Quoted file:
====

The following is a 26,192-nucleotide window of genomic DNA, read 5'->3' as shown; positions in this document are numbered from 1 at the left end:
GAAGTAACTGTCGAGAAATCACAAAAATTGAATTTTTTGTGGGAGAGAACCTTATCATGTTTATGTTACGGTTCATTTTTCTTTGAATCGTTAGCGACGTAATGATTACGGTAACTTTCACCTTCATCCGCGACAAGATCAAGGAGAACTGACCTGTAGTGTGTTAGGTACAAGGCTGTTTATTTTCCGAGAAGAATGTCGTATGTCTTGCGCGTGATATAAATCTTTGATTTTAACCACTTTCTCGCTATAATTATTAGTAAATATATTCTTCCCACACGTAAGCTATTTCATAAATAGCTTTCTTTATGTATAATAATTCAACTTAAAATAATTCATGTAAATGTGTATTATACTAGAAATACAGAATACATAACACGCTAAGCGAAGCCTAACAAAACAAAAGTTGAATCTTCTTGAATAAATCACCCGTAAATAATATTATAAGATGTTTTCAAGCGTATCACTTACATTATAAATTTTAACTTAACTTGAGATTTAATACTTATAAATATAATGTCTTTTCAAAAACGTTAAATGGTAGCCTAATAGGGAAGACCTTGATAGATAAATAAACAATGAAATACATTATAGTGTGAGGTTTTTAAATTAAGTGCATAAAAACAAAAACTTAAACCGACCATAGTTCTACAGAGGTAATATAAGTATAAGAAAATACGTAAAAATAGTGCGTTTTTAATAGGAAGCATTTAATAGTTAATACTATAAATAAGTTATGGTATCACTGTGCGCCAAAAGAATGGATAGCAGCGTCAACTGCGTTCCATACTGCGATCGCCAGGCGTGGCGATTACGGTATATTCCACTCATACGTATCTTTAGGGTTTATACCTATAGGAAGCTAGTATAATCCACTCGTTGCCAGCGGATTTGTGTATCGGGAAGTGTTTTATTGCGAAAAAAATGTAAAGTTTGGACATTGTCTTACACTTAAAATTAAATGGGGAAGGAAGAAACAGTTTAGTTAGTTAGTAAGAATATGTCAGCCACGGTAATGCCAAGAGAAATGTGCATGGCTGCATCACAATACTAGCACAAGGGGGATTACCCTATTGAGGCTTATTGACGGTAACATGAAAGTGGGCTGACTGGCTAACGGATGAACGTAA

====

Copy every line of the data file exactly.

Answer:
The following is a 26,192-nucleotide window of genomic DNA, read 5'->3' as shown; positions in this document are numbered from 1 at the left end:
GAAGTAACTGTCGAGAAATCACAAAAATTGAATTTTTTGTGGGAGAGAACCTTATCATGTTTATGTTACGGTTCATTTTTCTTTGAATCGTTAGCGACGTAATGATTACGGTAACTTTCACCTTCATCCGCGACAAGATCAAGGAGAACTGACCTGTAGTGTGTTAGGTACAAGGCTGTTTATTTTCCGAGAAGAATGTCGTATGTCTTGCGCGTGATATAAATCTTTGATTTTAACCACTTTCTCGCTATAATTATTAGTAAATATATTCTTCCCACACGTAAGCTATTTCATAAATAGCTTTCTTTATGTATAATAATTCAACTTAAAATAATTCATGTAAATGTGTATTATACTAGAAATACAGAATACATAACACGCTAAGCGAAGCCTAACAAAACAAAAGTTGAATCTTCTTGAATAAATCACCCGTAAATAATATTATAAGATGTTTTCAAGCGTATCACTTACATTATAAATTTTAACTTAACTTGAGATTTAATACTTATAAATATAATGTCTTTTCAAAAACGTTAAATGGTAGCCTAATAGGGAAGACCTTGATAGATAAATAAACAATGAAATACATTATAGTGTGAGGTTTTTAAATTAAGTGCATAAAAACAAAAACTTAAACCGACCATAGTTCTACAGAGGTAATATAAGTATAAGAAAATACGTAAAAATAGTGCGTTTTTAATAGGAAGCATTTAATAGTTAATACTATAAATAAGTTATGGTATCACTGTGCGCCAAAAGAATGGATAGCAGCGTCAACTGCGTTCCATACTGCGATCGCCAGGCGTGGCGATTACGGTATATTCCACTCATACGTATCTTTAGGGTTTATACCTATAGGAAGCTAGTATAATCCACTCGTTGCCAGCGGATTTGTGTATCGGGAAGTGTTTTATTGCGAAAAAAATGTAAAGTTTGGACATTGTCTTACACTTAAAATTAAATGGGGAAGGAAGAAACAGTTTAGTTAGTTAGTAAGAATATGTCAGCCACGGTAATGCCAAGAGAAATGTGCATGGCTGCATCACAATACTAGCACAAGGGGGATTACCCTATTGAGGCTTATTGACGGTAACATGAAAGTGGGCTGACTGGCTAACGGATGAACGTAA